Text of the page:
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AVM Technologies, LLC v. Intel Corp.

United States District Court, D. Delaware

April 29, 2017

AVM TECHNOLOGIES, LLC, Plaintiff;
v.
INTEL CORPORATION, Defendant.

          MEMORANDUM ORDER

         Presently before the Court is Plaintiffs Motion to Exclude the Testimony of Intel's Expert Vivek Subramanian (D.I. 437) and related briefing (D.I. 438, 500, 542), Plaintiffs Motion to Exclude the Testimony of Julie Davis (D.I. 435) and related briefing (D.I. 436, 496, 527), Plaintiffs Motion to Exclude Portions of the Expert Opinion of Lorin Hitt, Ph.D. (D.I. 411) and related briefing (D.I. 412, 486, 521), Plaintiffs Motion to Exclude the Testimony of Willy Shih and Robert Colwell Regarding the Subjects in Their November 14 Reports (D.I. 413) and related briefing (D.I. 414, 489, 531), and Plaintiffs Motion to Exclude Expert Testimony Regarding Intel Patents (D.I. 402) and related briefing (D.I. 403, 498, 522). For the reasons that follow, IT IS HEREBY ORDERED THAT Plaintiffs Motion to Exclude the Testimony of Intel's Expert Vivek Subramanian (D.I. 437) is DENIED, Plaintiffs Motion to Exclude the Testimony of Julie Davis (D.I. 435) is GRANTED IN PART and DENIED IN PART, Plaintiffs Motion to Exclude Portions of the Expert Opinion of Lorin Hitt, Ph.D. (D.I. 411) is DENIED, Plaintiffs Motion to Exclude the Testimony of Willy Shih and Robert Colwell Regarding the Subjects in Their November 14 Reports (D.I. 413) is DENIED, and Plaintiffs Motion to Exclude Expert Testimony Regarding Intel Patents (D.I. 402) is DENIED.

         "[T]he district court acts as a gatekeeper" to ensure that expert testimony is reliable and helpful. Schneider v. Fried, 320 F.3d 396, 404 (3rd Cir. 2003). "The primary locus of this obligation is [Federal Rule of Evidence] 702." Daubert v. Merrell Dow Pharma., Inc., 509 U.S. 579, 589(1993). It reads:

A witness who is qualified as an expert by knowledge, skill, experience, training, or education may testify in the form of an opinion or otherwise if:
(a) the expert's scientific, technical, or other specialized knowledge will help the trier of fact to understand the evidence or to determine a fact in issue;
(b) the testimony is based on sufficient facts or data;
(c) the testimony is the product of reliable principles and methods; and
(d) the expert has reliably applied the principles and methods to the facts of the case.

Fed. R. Evid. 702.

         Rule 702, as amended in 2000, codified the Supreme Court's holding in Daubert. Daubert imposes a "trilogy" of requirements: (1) qualification, (2) reliability, and (3) fit. Schneider, 320 F.3d at 404. My determination that proffered testimony complies with these prerequisites is governed by Federal Rule of Evidence 104(a). Daubert, 509 U.S. at 592. As such, I must find Daubert's trilogy of requirements is met by a preponderance of the evidence. In re Paoli R.R. Yard PCB Litig., 35 F.3d 717, 744 (3rd Cir. 1994).

         On the one hand, this showing requires the party proffering expert testimony do more than make a prima facie case of reliability. Id. at 743. On the other hand, the "evidentiary requirement of reliability is lower than the merits standard of correctness." Id. The proffering party does not "have to prove their case twice-they do not have to demonstrate to the judge by a preponderance of the evidence that the assessments of their experts are correct, they only have to demonstrate by a preponderance of evidence that their opinions are reliable." Id. at 744.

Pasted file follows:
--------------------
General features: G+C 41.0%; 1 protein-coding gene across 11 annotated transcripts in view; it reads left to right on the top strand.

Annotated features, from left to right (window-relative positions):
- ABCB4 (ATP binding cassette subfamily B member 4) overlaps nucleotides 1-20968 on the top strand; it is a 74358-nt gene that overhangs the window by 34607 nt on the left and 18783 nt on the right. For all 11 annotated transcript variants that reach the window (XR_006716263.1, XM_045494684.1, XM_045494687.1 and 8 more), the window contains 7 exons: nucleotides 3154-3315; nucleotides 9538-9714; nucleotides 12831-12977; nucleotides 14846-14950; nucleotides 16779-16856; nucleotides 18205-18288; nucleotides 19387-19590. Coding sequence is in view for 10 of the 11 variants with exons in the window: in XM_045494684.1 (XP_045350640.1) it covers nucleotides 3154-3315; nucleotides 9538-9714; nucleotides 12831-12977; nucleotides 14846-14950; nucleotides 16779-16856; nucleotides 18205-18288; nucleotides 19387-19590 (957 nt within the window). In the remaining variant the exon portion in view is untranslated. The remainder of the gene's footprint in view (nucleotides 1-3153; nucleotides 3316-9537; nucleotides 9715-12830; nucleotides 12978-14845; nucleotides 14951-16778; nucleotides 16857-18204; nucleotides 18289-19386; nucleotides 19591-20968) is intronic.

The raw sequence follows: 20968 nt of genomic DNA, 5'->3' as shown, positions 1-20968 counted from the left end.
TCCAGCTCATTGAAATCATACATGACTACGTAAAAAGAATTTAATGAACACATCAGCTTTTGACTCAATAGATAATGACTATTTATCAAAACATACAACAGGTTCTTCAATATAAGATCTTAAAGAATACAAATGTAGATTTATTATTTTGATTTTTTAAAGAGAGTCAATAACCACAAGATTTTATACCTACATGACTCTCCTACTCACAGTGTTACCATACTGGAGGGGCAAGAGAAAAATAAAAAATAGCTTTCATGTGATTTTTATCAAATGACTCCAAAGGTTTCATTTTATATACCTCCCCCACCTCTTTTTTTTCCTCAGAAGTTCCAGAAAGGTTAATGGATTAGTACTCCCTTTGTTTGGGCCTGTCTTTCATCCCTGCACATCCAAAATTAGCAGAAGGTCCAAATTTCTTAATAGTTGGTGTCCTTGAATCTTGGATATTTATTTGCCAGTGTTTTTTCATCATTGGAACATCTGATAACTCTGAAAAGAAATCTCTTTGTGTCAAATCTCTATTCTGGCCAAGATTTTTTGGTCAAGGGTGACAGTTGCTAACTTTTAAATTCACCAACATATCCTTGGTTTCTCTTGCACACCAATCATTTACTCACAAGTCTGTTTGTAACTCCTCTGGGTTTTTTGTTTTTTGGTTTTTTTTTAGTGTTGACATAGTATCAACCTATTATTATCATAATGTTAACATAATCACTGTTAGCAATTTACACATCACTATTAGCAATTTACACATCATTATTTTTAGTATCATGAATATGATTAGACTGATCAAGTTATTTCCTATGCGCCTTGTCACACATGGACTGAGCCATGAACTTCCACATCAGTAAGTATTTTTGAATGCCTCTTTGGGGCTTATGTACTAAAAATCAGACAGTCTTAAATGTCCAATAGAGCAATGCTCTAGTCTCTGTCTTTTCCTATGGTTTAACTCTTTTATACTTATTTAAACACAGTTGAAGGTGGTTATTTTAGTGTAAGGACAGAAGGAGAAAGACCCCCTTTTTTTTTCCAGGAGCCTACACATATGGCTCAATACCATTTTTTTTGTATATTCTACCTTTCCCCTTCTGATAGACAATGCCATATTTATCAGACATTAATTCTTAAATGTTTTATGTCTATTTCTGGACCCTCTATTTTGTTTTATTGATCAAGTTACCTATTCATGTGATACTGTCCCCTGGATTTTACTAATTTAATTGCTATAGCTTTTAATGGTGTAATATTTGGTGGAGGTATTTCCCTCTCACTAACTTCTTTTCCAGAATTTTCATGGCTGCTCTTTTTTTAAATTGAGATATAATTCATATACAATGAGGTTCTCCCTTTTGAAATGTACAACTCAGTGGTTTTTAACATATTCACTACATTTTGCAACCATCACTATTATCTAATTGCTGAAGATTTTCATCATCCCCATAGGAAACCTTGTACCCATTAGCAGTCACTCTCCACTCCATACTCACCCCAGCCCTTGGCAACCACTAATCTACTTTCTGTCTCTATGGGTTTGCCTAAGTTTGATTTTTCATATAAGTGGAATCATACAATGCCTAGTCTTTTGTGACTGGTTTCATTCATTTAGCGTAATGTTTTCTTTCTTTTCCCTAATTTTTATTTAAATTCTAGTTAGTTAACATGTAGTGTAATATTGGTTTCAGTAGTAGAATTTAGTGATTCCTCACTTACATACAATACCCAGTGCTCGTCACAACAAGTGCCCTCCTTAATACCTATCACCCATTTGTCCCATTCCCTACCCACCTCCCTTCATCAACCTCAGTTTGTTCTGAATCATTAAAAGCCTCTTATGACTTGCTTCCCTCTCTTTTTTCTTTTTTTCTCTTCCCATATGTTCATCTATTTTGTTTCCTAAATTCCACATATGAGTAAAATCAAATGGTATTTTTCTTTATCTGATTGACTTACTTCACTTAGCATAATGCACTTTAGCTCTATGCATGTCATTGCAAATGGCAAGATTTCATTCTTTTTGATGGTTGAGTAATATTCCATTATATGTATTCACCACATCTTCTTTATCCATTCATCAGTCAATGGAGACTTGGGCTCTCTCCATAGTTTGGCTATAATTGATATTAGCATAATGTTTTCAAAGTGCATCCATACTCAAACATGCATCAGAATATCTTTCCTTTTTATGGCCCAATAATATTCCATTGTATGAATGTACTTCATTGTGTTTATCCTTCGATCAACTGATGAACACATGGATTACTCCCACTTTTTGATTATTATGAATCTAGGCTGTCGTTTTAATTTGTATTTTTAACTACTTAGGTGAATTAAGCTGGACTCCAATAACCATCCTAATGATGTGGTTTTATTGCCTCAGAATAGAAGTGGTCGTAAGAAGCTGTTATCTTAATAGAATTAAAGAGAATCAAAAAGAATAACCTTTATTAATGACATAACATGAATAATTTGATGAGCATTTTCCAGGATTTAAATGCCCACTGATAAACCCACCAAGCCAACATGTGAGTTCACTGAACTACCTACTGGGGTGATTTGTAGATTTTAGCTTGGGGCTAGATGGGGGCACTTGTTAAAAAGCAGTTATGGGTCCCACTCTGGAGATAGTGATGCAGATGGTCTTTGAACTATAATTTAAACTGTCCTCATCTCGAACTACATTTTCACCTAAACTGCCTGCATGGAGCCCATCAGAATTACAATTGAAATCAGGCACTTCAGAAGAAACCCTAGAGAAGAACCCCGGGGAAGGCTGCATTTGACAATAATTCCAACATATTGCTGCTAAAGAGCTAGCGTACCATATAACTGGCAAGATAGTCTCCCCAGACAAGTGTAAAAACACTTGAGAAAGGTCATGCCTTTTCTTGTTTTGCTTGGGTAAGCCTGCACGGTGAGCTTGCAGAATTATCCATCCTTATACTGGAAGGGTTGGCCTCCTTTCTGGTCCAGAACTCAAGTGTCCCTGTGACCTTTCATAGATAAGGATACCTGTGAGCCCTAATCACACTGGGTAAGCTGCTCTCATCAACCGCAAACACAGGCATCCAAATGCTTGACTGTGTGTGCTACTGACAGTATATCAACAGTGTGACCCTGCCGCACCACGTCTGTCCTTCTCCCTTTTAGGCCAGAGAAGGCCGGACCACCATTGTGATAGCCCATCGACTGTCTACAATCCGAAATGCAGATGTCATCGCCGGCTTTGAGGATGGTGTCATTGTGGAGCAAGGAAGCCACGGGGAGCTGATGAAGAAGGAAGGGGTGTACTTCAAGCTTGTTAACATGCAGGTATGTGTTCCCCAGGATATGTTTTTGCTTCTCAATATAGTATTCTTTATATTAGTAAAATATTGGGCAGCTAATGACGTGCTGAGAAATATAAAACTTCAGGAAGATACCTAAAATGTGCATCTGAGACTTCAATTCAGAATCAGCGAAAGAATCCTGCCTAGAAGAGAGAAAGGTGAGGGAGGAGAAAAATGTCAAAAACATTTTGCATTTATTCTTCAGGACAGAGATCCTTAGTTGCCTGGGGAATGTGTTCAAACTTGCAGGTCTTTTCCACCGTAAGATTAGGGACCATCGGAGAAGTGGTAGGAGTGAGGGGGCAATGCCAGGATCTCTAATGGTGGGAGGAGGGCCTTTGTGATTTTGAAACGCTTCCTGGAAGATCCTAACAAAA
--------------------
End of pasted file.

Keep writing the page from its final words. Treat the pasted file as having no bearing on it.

Plaintiffs objections to each of these experts' testimony fall within the reliability prong of the Daubert trilogy. Under this prong, "an expert's testimony is admissible so long as the process or technique the expert used in formulating the opinion is reliable." Paoli, 35 F.3d at 742. Reliability does not require certainty, Daubert, 509 U.S. at 590, but does require "validity, " Paoli, 35 F.3d at 742. The Third Circuit has warned, however, that "the reliability requirement must not be used as a tool by which the court excludes all questionably reliable evidence." Id. at 744. An expert's opinion must be founded on good grounds, not perfect ones. Id. lean conclude there are good grounds for the opinion even if I "think[] there are better grounds for some alternative conclusion" or that the expert's methodology "has some flaws such that if they had been corrected, the scientist would have reached a different result." Id. The Third Circuit has directed that a "judge frequently should find an expert's methodology helpful even when the judge thinks that the expert's technique has flaws sufficient to render the conclusions inaccurate." Id. at 744-45.

         A. Dr. Subramanian

         Plaintiff first argues that Dr. Subramanian should be precluded from opining on which circuits are limiting circuits because such testimony would violate Magistrate Judge Thynge's Order during a discovery dispute. (D.I. 438 at 14). I have already addressed this issue. (D.I. 658 at 5). Dr. Subramanian is not precluded from testifying about which circuits are speed-limiting.

         Plaintiff next argues that Dr. Subramanian's supplemental report was untimely and is prejudicial. (D.I. 438 at 18). This is not an appropriate issue for a Daubert motion. Furthermore, it seems that if Plaintiff suffered the severe prejudice it claims to have suffered, it should have brought this issue to my attention at the time the report was filed. The supplemental report addresses a narrow issue, is only six pages long, was served prior to Dr. Subramanian's deposition, and serves as a response to ...


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